Shrine of the Bab

Bahá’ís Celebrate the Declaration of the Báb

Shrine of the Bab
Shrine of the Báb, Haifa, Israel Copyright © Baha’i International Community

“So powerful is the light of unity that it can illuminate the whole earth.” – Bahá’u’lláh
Traditional Celebration

Those of the Bahá’í faith observe the Declaration of the Báb from sunset of May 22 through sunset of May 23. They withdraw from work and school for community worship, in which they pray, sing, and read from their scripture. Sometimes programs are staged to reenact the Night of the Declaration. Two hours and 11 minutes after sunset, a special prayer may be read, followed by reflections on the history and future of the faith. These community sessions are open to those of all faiths.

History of the holiday and Bahá’í

This month the Bahá’í faith celebrates its 170th birthday, marking the date in 1844 when Siyyid Ali Muhammad declared himself the forerunner of a great prophet who would rise up to unite humanity and usher in a new worldwide era of equality, unity and harmony. Ali Muhammad called himself the Báb, the gate to truth. Fittingly, this holiday is known today as The Declaration of the Báb.

Bahá’í originated in Shiraz, Persia (modern day Iran). The hunt for the great prophet began in the 1840’s as certain Muslims concluded from study that a holy one was foretold to rise up. According to tradition, Mullá Husayn, a young disciple, was searching for this holy one in Shiraz when he happened upon a charismatic young man who introduced himself as Sayyid Ali Muhammad. The young man took Husayn to his house and the two spent the evening in earnest conversation, during which he revealed that he was indeed the man for whom the disciple searched. However, he did not claim to be the ultimate prophesied holy one; rather, he had been sent to prepare the way. He called himself the Báb, the “gate”, to demonstrate his secondary status.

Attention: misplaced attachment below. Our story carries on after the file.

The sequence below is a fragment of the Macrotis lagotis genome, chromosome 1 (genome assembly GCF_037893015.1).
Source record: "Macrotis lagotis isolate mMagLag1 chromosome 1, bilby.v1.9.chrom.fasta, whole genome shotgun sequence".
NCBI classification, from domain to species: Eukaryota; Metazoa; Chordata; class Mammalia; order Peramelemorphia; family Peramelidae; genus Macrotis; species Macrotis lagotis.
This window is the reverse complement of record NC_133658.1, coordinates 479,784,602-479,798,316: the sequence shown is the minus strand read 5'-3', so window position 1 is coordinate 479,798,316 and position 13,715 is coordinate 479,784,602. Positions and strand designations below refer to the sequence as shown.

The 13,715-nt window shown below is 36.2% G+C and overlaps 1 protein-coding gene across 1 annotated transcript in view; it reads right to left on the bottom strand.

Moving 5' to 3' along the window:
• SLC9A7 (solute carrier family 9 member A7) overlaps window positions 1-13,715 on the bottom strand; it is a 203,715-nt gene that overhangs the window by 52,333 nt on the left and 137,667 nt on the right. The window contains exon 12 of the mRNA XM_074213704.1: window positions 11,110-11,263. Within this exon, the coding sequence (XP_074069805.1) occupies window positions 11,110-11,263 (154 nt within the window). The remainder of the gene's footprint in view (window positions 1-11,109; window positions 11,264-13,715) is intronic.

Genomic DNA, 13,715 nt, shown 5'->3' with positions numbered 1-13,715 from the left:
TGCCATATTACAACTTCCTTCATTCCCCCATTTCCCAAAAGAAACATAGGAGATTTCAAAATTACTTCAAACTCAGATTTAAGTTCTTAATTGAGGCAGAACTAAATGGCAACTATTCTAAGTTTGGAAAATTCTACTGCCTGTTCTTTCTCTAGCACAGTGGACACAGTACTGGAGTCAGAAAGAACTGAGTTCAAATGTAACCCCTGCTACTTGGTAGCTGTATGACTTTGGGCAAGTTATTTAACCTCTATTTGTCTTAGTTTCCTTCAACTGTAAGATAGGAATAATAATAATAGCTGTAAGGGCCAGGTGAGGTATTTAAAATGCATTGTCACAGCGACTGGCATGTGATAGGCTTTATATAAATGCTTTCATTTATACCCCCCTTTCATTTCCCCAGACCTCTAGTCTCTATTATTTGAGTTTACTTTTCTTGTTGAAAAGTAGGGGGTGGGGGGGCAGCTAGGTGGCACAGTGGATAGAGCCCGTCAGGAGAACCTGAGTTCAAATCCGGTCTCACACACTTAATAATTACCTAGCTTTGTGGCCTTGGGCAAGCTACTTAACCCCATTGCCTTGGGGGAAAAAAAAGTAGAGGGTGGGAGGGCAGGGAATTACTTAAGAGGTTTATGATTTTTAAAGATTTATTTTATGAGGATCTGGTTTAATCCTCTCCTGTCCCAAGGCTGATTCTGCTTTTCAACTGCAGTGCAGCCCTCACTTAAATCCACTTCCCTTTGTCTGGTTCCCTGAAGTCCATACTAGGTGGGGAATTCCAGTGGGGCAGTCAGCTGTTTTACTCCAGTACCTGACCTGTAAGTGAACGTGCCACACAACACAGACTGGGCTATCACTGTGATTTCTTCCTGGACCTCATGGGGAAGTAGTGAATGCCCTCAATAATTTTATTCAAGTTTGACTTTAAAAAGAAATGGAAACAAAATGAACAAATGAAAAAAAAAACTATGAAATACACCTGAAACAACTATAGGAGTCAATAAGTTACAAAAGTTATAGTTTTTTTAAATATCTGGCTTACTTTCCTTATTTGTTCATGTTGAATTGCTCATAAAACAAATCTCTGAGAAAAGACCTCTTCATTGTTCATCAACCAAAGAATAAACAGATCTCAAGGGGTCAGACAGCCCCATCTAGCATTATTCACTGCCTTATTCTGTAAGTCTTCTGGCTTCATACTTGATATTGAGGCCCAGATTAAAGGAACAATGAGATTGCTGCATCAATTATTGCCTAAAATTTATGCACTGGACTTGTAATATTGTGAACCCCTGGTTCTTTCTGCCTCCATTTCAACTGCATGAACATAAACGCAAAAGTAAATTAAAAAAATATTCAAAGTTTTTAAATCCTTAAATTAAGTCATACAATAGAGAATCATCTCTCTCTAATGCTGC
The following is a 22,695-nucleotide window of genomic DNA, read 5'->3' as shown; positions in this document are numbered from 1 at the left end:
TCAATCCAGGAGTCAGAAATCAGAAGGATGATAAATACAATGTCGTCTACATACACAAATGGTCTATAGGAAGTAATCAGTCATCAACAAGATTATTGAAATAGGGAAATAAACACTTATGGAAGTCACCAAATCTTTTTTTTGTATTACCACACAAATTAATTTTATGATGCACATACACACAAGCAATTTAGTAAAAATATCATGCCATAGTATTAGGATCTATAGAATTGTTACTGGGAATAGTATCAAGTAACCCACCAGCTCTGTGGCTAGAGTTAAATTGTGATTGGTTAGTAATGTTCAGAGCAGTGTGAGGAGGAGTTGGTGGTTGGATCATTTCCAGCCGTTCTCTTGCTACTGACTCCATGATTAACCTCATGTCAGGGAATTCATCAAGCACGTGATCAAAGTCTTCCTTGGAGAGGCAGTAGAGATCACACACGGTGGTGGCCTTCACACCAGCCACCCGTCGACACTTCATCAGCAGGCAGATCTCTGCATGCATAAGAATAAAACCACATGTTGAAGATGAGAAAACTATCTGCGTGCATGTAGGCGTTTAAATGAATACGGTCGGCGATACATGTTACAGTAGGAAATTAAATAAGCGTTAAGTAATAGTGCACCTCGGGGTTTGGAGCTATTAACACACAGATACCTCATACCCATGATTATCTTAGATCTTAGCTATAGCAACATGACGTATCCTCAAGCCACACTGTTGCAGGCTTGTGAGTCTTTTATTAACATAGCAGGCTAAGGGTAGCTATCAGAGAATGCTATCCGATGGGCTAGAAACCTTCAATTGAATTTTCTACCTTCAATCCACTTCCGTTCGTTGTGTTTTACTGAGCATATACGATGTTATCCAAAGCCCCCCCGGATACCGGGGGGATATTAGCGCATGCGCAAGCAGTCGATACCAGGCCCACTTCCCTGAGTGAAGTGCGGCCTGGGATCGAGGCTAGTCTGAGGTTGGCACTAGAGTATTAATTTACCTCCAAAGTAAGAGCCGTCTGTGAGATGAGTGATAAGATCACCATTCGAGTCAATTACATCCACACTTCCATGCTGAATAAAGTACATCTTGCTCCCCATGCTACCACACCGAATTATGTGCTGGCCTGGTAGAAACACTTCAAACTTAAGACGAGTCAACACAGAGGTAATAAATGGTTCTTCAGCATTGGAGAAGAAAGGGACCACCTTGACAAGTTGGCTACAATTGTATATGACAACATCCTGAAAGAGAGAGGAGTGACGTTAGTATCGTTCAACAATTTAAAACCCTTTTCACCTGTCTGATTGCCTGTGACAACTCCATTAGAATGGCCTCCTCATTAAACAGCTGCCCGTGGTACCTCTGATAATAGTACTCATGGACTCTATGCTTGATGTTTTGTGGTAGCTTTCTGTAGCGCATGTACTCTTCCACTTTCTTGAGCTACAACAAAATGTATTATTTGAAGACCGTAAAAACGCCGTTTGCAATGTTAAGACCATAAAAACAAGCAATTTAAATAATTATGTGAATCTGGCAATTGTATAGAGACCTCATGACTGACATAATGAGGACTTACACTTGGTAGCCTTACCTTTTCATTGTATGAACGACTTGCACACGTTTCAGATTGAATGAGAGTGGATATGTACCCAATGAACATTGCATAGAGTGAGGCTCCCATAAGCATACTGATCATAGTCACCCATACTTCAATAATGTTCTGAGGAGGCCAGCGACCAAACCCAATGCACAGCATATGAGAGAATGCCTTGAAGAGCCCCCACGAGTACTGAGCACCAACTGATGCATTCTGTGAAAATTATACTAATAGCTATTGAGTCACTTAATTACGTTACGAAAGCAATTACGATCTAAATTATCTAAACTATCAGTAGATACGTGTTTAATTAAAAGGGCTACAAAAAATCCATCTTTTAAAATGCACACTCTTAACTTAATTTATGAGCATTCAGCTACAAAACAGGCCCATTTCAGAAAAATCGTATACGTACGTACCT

For six years, the Báb traveled throughout Persia and spoke passionately, converting Muslims and others to his cause. He caused significant tension throughout the land, as leaders of Islam realized he was spreading a message counter to their own teaching. Eventually he was captured and executed in 1850 by firing squad; but his message had already spread too far to be extinguished so easily.

Bahá’í followers continued to meet without a strong leader for 13 years, until a nobleman’s son named Bahá’u’lláh proclaimed himself the prophesied holy one who would bring peace to the world. He led the disciples to break away from Islam altogether and form a new religion, based on promoting world peace and justice for all. His writings became the new holy scripture for converts to follow.

Today a Shrine to the Báb stands in Haifa, Israel, world headquarters of the Bahá’í faith. The room where the Báb first revealed himself also stands preserved in Shiraz, but tension with Muslims in Iran makes visits to that location difficult and dangerous for Bahá’í. This week Iranian religious leader Ayatollah Tehrani issued a call for “religious coexistence” between members of the two faiths, indicating a possible shift in the direction of peace.

The Declaration of the Báb reminds us that our shared humanity is cause enough to pursue equality, unity and harmony for all.


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